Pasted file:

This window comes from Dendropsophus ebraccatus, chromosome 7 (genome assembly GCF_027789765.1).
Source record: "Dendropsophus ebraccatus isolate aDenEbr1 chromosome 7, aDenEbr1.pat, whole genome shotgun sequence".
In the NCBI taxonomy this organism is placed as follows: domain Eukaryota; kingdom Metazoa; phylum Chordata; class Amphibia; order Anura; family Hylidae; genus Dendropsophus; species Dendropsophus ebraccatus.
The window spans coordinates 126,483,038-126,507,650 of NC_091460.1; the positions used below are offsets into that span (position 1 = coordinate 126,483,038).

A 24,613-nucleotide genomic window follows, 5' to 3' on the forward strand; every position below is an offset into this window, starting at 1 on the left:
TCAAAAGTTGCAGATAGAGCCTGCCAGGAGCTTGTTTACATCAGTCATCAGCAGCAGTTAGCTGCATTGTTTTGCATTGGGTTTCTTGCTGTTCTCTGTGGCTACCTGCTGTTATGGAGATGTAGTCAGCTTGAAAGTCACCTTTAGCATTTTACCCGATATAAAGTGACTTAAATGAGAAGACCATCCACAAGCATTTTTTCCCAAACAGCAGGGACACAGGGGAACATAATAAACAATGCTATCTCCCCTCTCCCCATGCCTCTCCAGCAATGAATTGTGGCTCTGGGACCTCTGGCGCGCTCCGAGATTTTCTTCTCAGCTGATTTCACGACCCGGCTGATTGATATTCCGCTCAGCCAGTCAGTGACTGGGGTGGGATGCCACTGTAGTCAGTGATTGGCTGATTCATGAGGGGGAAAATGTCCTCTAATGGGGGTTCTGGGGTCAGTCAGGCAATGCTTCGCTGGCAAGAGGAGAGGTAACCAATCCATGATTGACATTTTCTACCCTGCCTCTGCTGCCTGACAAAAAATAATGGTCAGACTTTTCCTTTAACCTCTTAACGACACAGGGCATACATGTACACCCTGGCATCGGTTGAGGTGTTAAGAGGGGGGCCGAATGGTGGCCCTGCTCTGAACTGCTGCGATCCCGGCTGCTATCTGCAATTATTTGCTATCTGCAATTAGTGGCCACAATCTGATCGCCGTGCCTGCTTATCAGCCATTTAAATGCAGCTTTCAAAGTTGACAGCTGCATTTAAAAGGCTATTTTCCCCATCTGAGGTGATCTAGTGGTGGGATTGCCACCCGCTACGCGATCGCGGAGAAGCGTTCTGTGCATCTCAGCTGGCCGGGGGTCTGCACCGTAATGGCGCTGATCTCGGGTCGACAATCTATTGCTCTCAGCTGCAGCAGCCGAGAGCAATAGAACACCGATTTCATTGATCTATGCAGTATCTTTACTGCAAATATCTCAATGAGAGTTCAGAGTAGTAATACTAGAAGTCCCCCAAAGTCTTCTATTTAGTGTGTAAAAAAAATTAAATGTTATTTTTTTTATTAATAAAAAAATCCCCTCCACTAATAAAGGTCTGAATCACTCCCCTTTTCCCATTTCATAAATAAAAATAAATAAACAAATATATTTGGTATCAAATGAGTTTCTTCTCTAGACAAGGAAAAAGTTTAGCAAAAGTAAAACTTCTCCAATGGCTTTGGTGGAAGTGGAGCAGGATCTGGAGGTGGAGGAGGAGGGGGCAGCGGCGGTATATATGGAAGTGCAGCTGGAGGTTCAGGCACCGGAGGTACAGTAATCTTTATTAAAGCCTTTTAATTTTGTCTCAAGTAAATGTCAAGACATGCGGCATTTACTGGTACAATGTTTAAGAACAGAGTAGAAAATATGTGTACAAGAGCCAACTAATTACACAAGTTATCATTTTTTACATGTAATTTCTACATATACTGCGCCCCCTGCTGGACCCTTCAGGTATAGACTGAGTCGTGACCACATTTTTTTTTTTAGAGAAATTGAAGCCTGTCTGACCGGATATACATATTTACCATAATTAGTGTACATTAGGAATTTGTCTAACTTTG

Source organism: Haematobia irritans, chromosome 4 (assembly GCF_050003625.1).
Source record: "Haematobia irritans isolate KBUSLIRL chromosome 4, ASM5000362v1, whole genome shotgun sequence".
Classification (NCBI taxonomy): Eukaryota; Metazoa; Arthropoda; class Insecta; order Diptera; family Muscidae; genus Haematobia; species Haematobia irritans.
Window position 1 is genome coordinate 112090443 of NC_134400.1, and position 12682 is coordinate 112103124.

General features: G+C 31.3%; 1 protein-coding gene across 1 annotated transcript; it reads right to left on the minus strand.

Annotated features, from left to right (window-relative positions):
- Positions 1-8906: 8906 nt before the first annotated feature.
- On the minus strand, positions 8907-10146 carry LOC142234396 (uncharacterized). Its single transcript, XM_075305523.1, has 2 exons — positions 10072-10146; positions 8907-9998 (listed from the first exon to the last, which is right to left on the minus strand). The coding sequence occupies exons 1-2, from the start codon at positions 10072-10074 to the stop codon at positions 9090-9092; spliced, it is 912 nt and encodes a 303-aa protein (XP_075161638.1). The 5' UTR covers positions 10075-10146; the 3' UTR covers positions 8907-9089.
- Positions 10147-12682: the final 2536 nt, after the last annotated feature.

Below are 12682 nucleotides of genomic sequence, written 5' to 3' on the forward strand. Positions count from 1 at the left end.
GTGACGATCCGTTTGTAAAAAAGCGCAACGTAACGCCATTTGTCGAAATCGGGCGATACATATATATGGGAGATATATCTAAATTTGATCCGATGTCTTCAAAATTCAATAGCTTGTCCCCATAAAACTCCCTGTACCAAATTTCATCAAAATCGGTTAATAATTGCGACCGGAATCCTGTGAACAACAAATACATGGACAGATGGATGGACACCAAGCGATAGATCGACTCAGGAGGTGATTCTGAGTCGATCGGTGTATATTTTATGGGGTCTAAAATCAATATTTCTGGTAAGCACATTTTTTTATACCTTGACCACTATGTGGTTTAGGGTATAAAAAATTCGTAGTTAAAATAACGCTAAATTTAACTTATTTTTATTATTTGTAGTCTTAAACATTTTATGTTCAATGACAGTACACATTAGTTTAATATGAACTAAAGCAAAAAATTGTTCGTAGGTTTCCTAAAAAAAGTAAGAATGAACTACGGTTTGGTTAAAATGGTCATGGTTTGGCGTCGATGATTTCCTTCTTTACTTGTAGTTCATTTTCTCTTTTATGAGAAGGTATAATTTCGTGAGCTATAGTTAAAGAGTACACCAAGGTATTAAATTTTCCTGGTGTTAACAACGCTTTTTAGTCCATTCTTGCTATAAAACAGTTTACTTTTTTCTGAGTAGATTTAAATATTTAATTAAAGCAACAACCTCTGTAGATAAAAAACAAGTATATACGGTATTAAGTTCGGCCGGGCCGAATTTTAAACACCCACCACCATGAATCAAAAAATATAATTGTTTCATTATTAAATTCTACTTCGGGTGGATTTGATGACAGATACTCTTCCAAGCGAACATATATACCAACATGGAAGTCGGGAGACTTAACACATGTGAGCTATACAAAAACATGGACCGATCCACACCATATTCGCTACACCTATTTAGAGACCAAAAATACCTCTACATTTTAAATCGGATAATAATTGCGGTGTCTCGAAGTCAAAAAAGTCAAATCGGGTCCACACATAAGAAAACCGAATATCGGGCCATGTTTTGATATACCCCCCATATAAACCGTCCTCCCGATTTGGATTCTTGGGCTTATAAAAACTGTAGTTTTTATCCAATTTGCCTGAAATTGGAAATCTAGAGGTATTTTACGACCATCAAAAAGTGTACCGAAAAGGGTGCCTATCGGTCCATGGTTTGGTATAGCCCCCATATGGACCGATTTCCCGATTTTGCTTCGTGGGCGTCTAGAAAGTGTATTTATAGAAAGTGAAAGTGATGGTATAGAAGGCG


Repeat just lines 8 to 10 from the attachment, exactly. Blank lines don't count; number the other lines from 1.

Source record: "Haematobia irritans isolate KBUSLIRL chromosome 4, ASM5000362v1, whole genome shotgun sequence".
Classification (NCBI taxonomy): Eukaryota; Metazoa; Arthropoda; class Insecta; order Diptera; family Muscidae; genus Haematobia; species Haematobia irritans.
Window position 1 is genome coordinate 112090443 of NC_134400.1, and position 12682 is coordinate 112103124.